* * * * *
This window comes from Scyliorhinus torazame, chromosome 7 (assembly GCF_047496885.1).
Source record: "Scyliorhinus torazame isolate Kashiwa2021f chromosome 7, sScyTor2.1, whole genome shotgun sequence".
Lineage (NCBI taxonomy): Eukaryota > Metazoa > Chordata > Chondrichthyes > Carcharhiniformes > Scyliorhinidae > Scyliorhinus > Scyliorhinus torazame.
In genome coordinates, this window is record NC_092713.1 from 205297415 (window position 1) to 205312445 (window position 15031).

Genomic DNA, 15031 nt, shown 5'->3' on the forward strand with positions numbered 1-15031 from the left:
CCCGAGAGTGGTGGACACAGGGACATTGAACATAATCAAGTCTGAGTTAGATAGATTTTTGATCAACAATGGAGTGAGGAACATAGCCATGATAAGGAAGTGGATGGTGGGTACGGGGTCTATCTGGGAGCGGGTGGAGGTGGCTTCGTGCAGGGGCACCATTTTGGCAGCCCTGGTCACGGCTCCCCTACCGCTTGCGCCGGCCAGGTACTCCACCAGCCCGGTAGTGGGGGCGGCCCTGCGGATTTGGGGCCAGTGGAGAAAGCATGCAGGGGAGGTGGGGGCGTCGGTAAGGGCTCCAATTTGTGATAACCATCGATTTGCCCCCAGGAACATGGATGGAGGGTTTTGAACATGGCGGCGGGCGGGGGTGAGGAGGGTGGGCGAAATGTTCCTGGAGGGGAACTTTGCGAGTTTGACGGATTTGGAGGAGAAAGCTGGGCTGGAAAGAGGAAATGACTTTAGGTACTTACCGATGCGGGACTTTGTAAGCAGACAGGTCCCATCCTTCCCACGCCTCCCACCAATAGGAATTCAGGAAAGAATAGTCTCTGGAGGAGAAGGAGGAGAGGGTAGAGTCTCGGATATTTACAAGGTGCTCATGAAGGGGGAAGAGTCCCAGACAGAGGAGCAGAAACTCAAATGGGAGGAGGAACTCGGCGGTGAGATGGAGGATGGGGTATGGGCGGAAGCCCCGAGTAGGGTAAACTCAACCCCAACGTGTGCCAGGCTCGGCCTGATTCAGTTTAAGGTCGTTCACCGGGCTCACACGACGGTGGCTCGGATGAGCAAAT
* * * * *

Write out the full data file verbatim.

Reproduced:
This window comes from Scyliorhinus torazame, chromosome 7 (assembly GCF_047496885.1).
Source record: "Scyliorhinus torazame isolate Kashiwa2021f chromosome 7, sScyTor2.1, whole genome shotgun sequence".
Lineage (NCBI taxonomy): Eukaryota > Metazoa > Chordata > Chondrichthyes > Carcharhiniformes > Scyliorhinidae > Scyliorhinus > Scyliorhinus torazame.
In genome coordinates, this window is record NC_092713.1 from 205297415 (window position 1) to 205312445 (window position 15031).

Genomic DNA, 15031 nt, shown 5'->3' on the forward strand with positions numbered 1-15031 from the left:
CCCGAGAGTGGTGGACACAGGGACATTGAACATAATCAAGTCTGAGTTAGATAGATTTTTGATCAACAATGGAGTGAGGAACATAGCCATGATAAGGAAGTGGATGGTGGGTACGGGGTCTATCTGGGAGCGGGTGGAGGTGGCTTCGTGCAGGGGCACCATTTTGGCAGCCCTGGTCACGGCTCCCCTACCGCTTGCGCCGGCCAGGTACTCCACCAGCCCGGTAGTGGGGGCGGCCCTGCGGATTTGGGGCCAGTGGAGAAAGCATGCAGGGGAGGTGGGGGCGTCGGTAAGGGCTCCAATTTGTGATAACCATCGATTTGCCCCCAGGAACATGGATGGAGGGTTTTGAACATGGCGGCGGGCGGGGGTGAGGAGGGTGGGCGAAATGTTCCTGGAGGGGAACTTTGCGAGTTTGACGGATTTGGAGGAGAAAGCTGGGCTGGAAAGAGGAAATGACTTTAGGTACTTACCGATGCGGGACTTTGTAAGCAGACAGGTCCCATCCTTCCCACGCCTCCCACCAATAGGAATTCAGGAAAGAATAGTCTCTGGAGGAGAAGGAGGAGAGGGTAGAGTCTCGGATATTTACAAGGTGCTCATGAAGGGGGAAGAGTCCCAGACAGAGGAGCAGAAACTCAAATGGGAGGAGGAACTCGGCGGTGAGATGGAGGATGGGGTATGGGCGGAAGCCCCGAGTAGGGTAAACTCAACCCCAACGTGTGCCAGGCTCGGCCTGATTCAGTTTAAGGTCGTTCACCGGGCTCACACGACGGTGGCTCGGATGAGCAAAT